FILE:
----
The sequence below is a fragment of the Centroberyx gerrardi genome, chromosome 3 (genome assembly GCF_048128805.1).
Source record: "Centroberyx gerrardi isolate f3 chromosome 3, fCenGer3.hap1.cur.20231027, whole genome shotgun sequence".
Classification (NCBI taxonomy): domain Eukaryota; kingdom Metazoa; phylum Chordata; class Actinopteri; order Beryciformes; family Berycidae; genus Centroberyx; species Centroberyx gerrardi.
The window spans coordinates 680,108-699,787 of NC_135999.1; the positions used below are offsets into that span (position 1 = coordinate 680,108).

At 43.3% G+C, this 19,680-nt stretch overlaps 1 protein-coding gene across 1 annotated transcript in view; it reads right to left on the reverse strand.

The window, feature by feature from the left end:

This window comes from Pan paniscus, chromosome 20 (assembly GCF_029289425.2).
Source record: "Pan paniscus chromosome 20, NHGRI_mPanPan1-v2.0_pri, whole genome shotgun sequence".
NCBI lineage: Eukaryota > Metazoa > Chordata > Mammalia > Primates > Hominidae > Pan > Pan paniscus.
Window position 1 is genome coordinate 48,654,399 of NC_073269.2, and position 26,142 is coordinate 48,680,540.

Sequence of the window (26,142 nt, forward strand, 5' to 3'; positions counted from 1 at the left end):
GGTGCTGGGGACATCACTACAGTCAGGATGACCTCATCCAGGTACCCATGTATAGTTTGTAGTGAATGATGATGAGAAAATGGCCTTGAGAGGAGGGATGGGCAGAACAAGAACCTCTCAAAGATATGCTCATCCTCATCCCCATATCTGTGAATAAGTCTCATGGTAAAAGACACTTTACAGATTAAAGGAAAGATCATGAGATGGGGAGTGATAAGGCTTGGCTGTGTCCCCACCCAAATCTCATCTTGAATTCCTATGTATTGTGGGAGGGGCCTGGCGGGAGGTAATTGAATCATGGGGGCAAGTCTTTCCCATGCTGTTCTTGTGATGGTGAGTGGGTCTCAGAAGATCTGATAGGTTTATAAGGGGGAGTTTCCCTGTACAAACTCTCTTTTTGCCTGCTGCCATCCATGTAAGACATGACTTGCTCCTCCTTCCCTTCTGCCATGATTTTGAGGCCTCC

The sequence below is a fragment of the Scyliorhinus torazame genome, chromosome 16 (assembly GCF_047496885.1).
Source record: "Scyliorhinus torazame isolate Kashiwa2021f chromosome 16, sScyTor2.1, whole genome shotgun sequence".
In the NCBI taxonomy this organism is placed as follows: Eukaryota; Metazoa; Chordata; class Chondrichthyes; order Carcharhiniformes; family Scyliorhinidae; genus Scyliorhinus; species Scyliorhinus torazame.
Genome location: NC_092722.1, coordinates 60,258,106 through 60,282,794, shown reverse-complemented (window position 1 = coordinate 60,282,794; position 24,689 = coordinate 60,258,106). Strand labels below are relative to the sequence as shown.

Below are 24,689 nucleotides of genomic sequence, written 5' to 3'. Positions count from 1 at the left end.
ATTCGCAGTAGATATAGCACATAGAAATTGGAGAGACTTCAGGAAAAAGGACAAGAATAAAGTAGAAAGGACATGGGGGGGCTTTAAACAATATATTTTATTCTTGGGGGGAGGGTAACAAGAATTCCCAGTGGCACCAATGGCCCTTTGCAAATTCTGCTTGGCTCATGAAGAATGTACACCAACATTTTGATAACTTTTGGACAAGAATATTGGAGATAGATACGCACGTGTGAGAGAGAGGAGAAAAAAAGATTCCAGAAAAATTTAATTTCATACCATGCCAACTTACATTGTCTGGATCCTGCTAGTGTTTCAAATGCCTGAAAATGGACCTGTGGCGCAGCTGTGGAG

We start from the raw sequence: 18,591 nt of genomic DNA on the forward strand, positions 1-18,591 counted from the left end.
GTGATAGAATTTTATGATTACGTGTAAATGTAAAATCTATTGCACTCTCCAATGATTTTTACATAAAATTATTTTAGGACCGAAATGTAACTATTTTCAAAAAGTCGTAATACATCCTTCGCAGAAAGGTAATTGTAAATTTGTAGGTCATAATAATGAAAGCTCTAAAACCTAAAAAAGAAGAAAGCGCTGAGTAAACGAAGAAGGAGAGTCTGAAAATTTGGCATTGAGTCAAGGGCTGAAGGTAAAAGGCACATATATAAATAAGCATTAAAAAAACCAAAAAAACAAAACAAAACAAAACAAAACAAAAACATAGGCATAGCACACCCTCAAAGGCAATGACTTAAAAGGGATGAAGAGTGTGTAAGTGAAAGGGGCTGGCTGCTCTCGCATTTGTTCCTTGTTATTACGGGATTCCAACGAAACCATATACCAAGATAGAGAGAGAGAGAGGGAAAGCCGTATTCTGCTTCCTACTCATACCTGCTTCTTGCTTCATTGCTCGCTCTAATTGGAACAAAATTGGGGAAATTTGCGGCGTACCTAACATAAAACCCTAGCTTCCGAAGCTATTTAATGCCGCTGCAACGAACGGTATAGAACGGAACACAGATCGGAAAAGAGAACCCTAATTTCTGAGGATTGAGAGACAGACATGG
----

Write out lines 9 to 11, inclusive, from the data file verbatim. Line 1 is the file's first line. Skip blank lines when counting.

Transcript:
NCBI lineage: Eukaryota > Metazoa > Chordata > Mammalia > Primates > Hominidae > Pan > Pan paniscus.
Window position 1 is genome coordinate 48,654,399 of NC_073269.2, and position 26,142 is coordinate 48,680,540.

Sequence of the window (26,142 nt, forward strand, 5' to 3'; positions counted from 1 at the left end):